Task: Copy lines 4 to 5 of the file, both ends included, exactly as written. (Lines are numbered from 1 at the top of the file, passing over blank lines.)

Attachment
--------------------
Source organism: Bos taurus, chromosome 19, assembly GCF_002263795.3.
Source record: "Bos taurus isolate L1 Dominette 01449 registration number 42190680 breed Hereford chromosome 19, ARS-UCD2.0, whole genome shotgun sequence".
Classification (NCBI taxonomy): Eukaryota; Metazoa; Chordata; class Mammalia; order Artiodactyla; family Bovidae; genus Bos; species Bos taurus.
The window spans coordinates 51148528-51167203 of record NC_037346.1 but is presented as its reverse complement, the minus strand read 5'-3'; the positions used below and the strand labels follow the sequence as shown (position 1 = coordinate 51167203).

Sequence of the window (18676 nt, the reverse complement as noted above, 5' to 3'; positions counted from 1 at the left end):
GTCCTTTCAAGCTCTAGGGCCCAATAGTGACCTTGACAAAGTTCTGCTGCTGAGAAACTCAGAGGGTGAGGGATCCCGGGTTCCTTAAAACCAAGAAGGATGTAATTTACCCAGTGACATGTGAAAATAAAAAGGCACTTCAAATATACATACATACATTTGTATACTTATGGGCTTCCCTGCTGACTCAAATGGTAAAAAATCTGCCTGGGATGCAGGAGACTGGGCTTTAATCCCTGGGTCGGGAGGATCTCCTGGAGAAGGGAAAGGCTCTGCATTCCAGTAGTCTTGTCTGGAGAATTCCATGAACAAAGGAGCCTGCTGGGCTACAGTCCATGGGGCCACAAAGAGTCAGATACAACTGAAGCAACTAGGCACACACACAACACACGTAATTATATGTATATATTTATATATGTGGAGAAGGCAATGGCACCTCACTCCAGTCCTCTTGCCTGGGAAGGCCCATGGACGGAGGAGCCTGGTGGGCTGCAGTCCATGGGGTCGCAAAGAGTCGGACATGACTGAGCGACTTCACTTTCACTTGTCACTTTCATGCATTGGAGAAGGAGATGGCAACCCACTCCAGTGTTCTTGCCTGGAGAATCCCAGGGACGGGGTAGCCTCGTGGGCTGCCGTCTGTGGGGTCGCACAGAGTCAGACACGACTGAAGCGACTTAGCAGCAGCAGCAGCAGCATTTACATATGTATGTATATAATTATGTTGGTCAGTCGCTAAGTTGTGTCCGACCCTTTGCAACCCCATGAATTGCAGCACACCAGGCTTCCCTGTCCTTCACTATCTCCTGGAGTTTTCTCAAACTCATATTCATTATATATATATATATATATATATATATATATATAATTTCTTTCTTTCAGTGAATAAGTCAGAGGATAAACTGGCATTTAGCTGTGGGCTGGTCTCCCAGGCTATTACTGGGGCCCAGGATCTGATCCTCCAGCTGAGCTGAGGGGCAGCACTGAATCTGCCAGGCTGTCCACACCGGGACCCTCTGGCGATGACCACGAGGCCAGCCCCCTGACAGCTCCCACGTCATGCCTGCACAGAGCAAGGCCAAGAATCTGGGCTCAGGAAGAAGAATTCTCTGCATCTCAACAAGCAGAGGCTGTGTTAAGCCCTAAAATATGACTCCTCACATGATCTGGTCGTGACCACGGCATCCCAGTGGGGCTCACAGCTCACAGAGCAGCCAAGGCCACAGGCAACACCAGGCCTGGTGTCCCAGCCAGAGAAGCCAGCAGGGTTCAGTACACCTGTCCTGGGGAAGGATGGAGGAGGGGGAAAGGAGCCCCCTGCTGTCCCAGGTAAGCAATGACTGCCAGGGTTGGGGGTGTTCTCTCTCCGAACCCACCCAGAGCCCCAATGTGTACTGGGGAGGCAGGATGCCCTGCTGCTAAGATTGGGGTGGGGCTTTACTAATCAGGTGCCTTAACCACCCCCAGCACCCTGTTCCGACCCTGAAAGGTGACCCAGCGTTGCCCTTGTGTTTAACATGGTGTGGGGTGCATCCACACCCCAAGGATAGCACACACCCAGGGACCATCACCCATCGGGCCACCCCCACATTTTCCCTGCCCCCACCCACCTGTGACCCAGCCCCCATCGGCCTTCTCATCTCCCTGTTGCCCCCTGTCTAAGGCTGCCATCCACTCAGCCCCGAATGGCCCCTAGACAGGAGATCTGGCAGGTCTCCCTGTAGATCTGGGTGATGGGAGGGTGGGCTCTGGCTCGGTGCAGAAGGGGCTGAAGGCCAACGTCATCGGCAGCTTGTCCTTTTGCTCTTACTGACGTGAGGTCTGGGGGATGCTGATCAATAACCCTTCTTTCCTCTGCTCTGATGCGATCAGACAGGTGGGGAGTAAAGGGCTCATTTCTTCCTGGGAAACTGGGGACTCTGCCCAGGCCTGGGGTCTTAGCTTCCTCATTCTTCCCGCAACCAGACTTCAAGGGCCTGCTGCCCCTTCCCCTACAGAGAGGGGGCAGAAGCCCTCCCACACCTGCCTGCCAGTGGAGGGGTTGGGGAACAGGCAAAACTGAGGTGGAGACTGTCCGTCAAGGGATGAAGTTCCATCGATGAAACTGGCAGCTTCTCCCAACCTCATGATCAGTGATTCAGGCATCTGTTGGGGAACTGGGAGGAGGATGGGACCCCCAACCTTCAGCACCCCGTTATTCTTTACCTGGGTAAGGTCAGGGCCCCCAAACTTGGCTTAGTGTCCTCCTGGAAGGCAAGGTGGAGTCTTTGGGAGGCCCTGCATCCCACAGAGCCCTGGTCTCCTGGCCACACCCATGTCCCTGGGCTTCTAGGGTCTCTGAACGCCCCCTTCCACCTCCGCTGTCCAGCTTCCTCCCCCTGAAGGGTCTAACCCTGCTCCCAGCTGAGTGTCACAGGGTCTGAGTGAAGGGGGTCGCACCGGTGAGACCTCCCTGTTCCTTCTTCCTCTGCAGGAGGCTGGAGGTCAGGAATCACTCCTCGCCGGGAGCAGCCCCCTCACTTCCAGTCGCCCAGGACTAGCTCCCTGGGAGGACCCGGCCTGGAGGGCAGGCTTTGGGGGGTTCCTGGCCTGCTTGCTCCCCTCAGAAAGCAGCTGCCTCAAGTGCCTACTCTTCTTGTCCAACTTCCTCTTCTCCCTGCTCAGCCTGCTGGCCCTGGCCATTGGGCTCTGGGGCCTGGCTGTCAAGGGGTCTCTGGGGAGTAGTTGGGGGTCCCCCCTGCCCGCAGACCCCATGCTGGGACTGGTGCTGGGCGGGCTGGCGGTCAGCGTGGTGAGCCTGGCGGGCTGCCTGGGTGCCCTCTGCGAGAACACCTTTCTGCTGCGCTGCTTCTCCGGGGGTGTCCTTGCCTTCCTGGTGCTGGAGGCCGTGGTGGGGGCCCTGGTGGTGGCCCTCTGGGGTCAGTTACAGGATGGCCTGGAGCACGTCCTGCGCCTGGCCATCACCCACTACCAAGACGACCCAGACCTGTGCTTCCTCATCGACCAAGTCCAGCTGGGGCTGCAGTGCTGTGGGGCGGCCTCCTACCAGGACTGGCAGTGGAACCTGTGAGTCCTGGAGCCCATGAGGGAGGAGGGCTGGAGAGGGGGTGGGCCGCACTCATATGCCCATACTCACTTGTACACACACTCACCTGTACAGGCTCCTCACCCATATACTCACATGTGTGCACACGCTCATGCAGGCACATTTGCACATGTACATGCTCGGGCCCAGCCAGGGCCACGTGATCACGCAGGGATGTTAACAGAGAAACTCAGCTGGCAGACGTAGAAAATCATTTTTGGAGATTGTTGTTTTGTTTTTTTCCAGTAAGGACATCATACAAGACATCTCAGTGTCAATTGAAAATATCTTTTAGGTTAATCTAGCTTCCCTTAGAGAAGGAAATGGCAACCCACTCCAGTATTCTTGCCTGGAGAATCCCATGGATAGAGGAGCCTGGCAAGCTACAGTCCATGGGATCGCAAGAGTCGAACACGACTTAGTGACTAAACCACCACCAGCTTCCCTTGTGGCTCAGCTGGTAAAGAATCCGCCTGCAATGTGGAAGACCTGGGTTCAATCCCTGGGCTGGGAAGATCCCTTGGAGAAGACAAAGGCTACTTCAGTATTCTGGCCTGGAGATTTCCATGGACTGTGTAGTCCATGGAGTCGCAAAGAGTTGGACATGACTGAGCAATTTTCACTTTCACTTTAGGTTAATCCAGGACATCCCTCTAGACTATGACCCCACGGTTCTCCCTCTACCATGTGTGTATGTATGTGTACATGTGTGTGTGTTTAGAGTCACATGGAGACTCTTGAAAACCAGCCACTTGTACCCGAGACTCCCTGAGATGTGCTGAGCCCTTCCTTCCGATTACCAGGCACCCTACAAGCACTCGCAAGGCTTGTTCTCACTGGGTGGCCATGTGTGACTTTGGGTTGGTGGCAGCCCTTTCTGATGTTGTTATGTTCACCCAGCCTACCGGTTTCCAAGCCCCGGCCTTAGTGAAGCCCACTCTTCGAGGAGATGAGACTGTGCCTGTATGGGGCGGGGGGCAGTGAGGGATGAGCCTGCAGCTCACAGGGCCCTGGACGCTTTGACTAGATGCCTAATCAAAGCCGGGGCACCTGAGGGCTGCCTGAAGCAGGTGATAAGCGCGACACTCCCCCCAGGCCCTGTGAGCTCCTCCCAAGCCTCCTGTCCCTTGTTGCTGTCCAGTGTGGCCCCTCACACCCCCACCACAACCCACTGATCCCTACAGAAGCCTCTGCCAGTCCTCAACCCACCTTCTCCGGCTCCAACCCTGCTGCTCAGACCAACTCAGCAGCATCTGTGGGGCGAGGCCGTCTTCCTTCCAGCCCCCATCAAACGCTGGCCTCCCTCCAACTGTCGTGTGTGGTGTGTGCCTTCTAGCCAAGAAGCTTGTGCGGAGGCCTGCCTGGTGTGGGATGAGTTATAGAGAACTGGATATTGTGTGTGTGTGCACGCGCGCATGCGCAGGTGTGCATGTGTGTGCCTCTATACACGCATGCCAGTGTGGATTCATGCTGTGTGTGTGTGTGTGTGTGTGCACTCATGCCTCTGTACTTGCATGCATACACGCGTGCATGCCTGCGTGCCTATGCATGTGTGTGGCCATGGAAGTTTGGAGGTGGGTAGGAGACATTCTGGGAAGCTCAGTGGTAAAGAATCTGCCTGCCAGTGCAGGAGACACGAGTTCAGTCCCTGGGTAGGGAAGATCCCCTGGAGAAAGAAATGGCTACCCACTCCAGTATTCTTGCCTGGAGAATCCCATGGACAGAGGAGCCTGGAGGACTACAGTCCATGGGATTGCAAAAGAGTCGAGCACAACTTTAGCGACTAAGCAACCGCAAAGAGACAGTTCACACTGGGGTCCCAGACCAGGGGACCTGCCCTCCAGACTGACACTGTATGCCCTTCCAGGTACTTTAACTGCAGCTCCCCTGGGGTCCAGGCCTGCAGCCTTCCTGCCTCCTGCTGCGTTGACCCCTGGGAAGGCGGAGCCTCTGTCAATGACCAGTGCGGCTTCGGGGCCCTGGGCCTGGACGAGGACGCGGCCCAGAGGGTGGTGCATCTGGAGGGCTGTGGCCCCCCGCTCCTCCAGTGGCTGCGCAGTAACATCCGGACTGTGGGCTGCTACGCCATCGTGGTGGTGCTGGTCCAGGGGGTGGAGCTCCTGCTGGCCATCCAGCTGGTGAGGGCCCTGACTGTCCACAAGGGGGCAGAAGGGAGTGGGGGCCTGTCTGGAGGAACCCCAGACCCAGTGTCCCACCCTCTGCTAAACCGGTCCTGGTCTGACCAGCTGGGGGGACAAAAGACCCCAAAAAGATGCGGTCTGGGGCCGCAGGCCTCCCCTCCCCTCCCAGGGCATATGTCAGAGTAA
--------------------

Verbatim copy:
The window spans coordinates 51148528-51167203 of record NC_037346.1 but is presented as its reverse complement, the minus strand read 5'-3'; the positions used below and the strand labels follow the sequence as shown (position 1 = coordinate 51167203).

Sequence of the window (18676 nt, the reverse complement as noted above, 5' to 3'; positions counted from 1 at the left end):